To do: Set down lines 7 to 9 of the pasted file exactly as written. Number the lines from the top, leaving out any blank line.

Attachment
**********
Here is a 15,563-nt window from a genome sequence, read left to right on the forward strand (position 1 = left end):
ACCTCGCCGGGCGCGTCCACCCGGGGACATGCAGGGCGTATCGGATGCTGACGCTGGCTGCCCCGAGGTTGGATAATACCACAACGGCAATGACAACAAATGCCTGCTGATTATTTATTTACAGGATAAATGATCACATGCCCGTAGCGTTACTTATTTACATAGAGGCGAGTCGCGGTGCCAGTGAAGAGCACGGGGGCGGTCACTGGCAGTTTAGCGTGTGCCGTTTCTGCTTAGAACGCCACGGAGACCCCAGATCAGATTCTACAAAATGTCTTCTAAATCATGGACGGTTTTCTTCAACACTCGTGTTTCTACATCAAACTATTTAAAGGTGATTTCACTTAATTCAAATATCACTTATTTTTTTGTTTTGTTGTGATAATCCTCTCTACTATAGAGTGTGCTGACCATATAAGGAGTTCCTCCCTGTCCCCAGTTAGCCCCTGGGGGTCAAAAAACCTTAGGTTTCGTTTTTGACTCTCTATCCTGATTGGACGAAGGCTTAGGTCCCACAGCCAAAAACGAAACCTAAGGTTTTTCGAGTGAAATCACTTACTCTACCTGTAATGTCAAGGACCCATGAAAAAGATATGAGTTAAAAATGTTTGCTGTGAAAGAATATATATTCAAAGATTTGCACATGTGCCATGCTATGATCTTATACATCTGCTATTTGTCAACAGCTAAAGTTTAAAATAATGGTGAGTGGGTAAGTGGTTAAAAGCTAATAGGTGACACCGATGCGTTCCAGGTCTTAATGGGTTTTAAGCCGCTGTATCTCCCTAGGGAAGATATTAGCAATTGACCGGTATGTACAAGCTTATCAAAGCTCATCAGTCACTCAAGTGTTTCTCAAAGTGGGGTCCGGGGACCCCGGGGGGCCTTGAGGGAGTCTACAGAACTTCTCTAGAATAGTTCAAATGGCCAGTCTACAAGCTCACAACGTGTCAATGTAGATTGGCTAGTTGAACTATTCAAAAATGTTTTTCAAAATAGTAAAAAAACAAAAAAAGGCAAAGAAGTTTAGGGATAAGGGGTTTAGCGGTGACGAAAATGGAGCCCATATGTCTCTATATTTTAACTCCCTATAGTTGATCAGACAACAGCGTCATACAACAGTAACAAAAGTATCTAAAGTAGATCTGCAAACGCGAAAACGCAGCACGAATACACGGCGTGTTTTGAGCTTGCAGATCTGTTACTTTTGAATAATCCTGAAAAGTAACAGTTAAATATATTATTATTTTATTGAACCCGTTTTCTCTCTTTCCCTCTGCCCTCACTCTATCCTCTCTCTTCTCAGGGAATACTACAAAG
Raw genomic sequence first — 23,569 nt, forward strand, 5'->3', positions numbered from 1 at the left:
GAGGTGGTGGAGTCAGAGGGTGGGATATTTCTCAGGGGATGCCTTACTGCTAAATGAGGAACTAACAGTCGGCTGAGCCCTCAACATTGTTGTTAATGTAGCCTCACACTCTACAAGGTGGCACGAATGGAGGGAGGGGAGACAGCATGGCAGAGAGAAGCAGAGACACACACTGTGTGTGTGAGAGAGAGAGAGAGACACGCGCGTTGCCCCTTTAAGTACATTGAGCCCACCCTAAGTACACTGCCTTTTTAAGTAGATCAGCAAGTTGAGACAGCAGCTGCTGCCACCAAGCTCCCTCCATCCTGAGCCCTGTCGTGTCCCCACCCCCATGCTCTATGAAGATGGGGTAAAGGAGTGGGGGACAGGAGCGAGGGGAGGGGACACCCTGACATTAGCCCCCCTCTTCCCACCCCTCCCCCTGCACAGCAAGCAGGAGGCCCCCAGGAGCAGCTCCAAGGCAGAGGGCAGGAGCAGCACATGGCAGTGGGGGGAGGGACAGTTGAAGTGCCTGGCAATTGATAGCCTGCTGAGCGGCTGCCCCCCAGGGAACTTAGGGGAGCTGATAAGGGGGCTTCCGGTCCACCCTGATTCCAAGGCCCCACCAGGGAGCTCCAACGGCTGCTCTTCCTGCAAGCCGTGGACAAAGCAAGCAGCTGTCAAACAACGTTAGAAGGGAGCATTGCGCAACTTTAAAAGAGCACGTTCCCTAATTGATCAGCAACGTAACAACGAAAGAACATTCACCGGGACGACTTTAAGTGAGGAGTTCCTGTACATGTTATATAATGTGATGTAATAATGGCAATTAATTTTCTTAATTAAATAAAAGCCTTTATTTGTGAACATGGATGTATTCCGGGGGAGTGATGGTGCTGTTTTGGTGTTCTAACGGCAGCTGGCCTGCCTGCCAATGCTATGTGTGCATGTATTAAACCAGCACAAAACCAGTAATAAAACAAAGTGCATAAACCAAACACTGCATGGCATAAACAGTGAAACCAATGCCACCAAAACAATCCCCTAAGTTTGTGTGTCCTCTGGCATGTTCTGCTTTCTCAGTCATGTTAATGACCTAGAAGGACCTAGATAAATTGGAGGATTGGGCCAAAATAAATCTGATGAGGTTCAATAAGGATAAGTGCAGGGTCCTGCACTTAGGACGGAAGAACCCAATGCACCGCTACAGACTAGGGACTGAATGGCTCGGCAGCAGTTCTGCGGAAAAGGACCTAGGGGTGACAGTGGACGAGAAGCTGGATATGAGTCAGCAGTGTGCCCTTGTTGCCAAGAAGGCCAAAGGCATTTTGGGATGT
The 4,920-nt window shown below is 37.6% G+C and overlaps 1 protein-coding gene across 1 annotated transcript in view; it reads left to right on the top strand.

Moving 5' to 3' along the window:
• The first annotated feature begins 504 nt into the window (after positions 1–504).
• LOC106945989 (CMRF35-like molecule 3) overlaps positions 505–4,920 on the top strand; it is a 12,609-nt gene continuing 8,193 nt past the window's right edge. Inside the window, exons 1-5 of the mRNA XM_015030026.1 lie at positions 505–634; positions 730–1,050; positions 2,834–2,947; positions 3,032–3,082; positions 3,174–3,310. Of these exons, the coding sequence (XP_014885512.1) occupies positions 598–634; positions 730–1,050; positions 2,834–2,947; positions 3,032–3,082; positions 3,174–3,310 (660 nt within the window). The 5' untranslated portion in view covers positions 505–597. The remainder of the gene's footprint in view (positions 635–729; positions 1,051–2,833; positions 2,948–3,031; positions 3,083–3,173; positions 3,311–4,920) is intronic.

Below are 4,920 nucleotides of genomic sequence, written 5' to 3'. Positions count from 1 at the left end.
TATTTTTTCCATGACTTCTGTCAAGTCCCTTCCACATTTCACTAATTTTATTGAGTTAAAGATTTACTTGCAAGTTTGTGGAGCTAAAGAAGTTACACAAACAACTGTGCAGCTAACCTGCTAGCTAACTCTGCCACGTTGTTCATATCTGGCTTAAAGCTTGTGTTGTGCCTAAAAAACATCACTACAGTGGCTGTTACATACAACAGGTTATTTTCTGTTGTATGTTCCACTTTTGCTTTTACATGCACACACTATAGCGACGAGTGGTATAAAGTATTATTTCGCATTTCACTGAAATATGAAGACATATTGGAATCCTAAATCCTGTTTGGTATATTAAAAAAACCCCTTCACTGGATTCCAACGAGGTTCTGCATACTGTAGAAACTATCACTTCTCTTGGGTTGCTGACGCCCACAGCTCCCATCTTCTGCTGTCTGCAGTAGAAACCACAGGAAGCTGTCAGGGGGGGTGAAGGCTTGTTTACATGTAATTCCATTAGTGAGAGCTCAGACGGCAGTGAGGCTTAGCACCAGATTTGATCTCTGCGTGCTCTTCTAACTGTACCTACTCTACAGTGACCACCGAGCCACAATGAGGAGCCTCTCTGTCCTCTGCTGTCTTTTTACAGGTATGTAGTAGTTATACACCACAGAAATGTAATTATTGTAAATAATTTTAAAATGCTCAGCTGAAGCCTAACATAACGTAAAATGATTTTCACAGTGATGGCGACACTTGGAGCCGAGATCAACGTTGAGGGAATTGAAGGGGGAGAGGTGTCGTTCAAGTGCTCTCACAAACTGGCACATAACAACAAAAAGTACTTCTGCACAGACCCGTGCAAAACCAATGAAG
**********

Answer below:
• The first annotated feature begins 504 nt into the window (after positions 1–504).
• LOC106945989 (CMRF35-like molecule 3) overlaps positions 505–4,920 on the top strand; it is a 12,609-nt gene continuing 8,193 nt past the window's right edge. Inside the window, exons 1-5 of the mRNA XM_015030026.1 lie at positions 505–634; positions 730–1,050; positions 2,834–2,947; positions 3,032–3,082; positions 3,174–3,310. Of these exons, the coding sequence (XP_014885512.1) occupies positions 598–634; positions 730–1,050; positions 2,834–2,947; positions 3,032–3,082; positions 3,174–3,310 (660 nt within the window). The 5' untranslated portion in view covers positions 505–597. The remainder of the gene's footprint in view (positions 635–729; positions 1,051–2,833; positions 2,948–3,031; positions 3,083–3,173; positions 3,311–4,920) is intronic.

Below are 4,920 nucleotides of genomic sequence, written 5' to 3'. Positions count from 1 at the left end.